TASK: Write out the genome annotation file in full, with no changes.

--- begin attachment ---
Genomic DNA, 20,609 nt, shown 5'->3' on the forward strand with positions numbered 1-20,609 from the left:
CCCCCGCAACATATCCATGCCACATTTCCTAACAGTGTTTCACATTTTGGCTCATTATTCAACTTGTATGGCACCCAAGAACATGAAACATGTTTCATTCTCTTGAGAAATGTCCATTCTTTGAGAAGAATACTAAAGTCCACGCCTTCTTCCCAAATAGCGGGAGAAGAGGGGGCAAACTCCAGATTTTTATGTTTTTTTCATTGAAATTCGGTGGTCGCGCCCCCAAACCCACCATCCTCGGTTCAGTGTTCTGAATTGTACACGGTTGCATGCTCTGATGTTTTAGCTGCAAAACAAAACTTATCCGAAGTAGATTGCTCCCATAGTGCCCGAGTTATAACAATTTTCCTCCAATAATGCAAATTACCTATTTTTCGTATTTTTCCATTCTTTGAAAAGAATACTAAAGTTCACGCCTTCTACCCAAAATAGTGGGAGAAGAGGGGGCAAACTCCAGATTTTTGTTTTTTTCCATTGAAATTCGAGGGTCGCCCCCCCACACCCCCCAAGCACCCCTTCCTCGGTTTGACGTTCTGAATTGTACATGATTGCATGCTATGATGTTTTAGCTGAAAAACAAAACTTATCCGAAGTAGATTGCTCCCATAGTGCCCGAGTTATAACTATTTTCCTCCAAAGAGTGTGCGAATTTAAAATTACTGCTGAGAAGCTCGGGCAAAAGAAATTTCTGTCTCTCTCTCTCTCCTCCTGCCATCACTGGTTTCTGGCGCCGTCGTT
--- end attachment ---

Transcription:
Genomic DNA, 20,609 nt, shown 5'->3' on the forward strand with positions numbered 1-20,609 from the left:
CCCCCGCAACATATCCATGCCACATTTCCTAACAGTGTTTCACATTTTGGCTCATTATTCAACTTGTATGGCACCCAAGAACATGAAACATGTTTCATTCTCTTGAGAAATGTCCATTCTTTGAGAAGAATACTAAAGTCCACGCCTTCTTCCCAAATAGCGGGAGAAGAGGGGGCAAACTCCAGATTTTTATGTTTTTTTCATTGAAATTCGGTGGTCGCGCCCCCAAACCCACCATCCTCGGTTCAGTGTTCTGAATTGTACACGGTTGCATGCTCTGATGTTTTAGCTGCAAAACAAAACTTATCCGAAGTAGATTGCTCCCATAGTGCCCGAGTTATAACAATTTTCCTCCAATAATGCAAATTACCTATTTTTCGTATTTTTCCATTCTTTGAAAAGAATACTAAAGTTCACGCCTTCTACCCAAAATAGTGGGAGAAGAGGGGGCAAACTCCAGATTTTTGTTTTTTTCCATTGAAATTCGAGGGTCGCCCCCCCACACCCCCCAAGCACCCCTTCCTCGGTTTGACGTTCTGAATTGTACATGATTGCATGCTATGATGTTTTAGCTGAAAAACAAAACTTATCCGAAGTAGATTGCTCCCATAGTGCCCGAGTTATAACTATTTTCCTCCAAAGAGTGTGCGAATTTAAAATTACTGCTGAGAAGCTCGGGCAAAAGAAATTTCTGTCTCTCTCTCTCTCCTCCTGCCATCACTGGTTTCTGGCGCCGTCGTT